Arielle Geismar, a 16-year-old junior at the Beacon School in Manhattan, said her school administrators were primarily focused on student safety. “There definitely was pushback in terms of disrupting classes,” she said. “But we’re going to be loud, and we’re not going to apologize for that. I think that’s also the point of the walkout. We’re going to make ourselves heard whether you want to hear it or not.”

Of course Geismar and her fellow activists shouldn’t apologize for making themselves heard, being loud, or walking out of class. Nor should their First Amendment rights be curtailed because some overly cautious administrators are concerned about safety. Public safety is frequently used as a pretext for trampling the civil rights of some group or another. Think of racist stop-and-frisk policies, the anti-Muslim bigotry of domestic War on Terror paranoia, or the immigrant purges of the Trump era. Such measures are often justified on grounds of safety, security, and comfort.

Young people would therefore be justified in treating any safety-related abridgments of their rights with skepticism. Yet this post-Parkland student activism seems grounded in the exact same thinking: that we should sacrifice the rights of one group—gun owners—in order to make everybody else feel safer.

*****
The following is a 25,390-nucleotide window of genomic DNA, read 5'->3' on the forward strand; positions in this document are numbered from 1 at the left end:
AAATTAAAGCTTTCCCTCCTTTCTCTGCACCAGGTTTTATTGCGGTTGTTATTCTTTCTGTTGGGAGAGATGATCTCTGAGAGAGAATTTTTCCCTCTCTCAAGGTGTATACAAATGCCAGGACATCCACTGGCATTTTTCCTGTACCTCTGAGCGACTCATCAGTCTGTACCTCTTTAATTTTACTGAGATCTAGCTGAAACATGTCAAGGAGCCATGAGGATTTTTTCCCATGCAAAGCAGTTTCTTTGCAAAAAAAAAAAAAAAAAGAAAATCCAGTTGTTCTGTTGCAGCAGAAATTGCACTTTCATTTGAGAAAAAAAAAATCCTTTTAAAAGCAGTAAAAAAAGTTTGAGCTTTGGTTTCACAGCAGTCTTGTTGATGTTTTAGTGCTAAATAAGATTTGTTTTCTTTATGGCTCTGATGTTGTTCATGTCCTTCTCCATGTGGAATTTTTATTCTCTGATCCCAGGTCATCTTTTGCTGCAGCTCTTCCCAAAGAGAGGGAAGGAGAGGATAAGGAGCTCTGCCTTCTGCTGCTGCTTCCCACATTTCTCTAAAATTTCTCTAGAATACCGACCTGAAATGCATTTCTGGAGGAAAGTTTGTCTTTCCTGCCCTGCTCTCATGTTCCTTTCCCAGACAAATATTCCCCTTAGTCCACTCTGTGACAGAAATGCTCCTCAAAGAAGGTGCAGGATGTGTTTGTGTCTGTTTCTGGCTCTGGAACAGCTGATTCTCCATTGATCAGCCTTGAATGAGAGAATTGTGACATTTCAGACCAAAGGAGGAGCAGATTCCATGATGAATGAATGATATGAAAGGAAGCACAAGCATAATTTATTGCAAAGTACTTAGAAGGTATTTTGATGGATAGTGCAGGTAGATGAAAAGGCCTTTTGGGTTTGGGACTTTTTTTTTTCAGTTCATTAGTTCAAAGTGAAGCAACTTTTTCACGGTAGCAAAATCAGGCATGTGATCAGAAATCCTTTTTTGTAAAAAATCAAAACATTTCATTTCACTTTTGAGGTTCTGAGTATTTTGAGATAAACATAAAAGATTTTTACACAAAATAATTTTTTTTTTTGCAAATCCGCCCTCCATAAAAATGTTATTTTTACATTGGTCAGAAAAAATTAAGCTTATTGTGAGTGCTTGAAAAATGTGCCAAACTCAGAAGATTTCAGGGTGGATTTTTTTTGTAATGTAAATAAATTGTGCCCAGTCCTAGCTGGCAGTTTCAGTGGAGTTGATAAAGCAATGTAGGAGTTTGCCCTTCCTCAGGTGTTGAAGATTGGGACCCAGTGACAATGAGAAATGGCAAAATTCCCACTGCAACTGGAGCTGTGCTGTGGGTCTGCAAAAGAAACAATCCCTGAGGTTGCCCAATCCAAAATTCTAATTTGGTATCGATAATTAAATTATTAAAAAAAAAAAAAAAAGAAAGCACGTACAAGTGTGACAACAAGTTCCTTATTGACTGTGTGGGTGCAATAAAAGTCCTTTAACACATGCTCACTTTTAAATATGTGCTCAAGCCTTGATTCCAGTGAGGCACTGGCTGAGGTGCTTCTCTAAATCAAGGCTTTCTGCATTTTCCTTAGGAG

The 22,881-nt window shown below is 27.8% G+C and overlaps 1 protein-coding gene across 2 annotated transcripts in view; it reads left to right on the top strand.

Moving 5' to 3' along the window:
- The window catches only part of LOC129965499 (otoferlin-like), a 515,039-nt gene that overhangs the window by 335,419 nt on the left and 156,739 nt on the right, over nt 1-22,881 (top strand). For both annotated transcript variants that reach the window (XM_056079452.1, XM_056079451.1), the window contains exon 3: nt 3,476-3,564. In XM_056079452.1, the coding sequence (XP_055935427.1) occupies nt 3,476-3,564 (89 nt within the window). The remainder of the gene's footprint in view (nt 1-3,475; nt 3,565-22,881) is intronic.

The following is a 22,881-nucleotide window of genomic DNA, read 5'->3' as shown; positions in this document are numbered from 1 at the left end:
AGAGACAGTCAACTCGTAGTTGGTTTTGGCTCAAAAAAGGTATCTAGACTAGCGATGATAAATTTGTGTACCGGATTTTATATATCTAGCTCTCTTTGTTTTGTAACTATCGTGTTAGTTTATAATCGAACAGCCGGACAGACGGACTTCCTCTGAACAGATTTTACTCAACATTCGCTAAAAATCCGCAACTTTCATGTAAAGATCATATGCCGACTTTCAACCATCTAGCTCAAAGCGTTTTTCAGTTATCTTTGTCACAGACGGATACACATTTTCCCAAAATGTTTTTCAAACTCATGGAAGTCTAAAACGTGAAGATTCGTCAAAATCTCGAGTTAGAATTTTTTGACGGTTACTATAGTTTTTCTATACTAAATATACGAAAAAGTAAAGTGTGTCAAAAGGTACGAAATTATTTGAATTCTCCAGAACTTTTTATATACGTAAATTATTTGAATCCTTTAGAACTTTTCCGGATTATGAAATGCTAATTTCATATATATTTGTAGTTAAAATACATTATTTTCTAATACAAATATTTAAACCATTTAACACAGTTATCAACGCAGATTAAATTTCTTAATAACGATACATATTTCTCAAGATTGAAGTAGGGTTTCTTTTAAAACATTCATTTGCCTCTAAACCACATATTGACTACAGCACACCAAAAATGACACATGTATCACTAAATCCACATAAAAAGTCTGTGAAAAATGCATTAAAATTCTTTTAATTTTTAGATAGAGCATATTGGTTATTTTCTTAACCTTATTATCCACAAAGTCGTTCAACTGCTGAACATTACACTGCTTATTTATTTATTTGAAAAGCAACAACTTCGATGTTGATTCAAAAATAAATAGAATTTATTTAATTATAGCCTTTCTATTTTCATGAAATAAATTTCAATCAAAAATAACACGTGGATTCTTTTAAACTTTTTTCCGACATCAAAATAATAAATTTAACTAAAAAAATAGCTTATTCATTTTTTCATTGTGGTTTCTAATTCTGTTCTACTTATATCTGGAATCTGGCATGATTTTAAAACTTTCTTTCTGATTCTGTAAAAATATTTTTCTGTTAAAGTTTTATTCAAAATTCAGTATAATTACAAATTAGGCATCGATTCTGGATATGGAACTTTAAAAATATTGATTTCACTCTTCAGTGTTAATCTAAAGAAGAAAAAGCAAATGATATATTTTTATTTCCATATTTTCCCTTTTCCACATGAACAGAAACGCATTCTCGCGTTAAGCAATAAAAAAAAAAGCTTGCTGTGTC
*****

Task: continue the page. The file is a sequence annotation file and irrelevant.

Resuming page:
Whether doing this would actually make anyone safer is of course the subject of considerable policy debate. But just feeling safe is incredibly important to the current crop of high school and college students, who came of age during a time of increasingly paranoid parenting and hypersensitivity toward harm. Students certainly do deserve literal safety from violence. In many ways, they already do: Schools are safer than they used to be, and mass shootings are no more common. Unfortunately, these actual, dramatic social gains might seem counterintuitive to kids who live at a time of constant media coverage of murder, terror, and death. And the right caters to these fears by pushing airport-style security, more cops in schools, and metal detectors as reasonable solutions to school shootings, even though there’s little reason to believe these ideas work.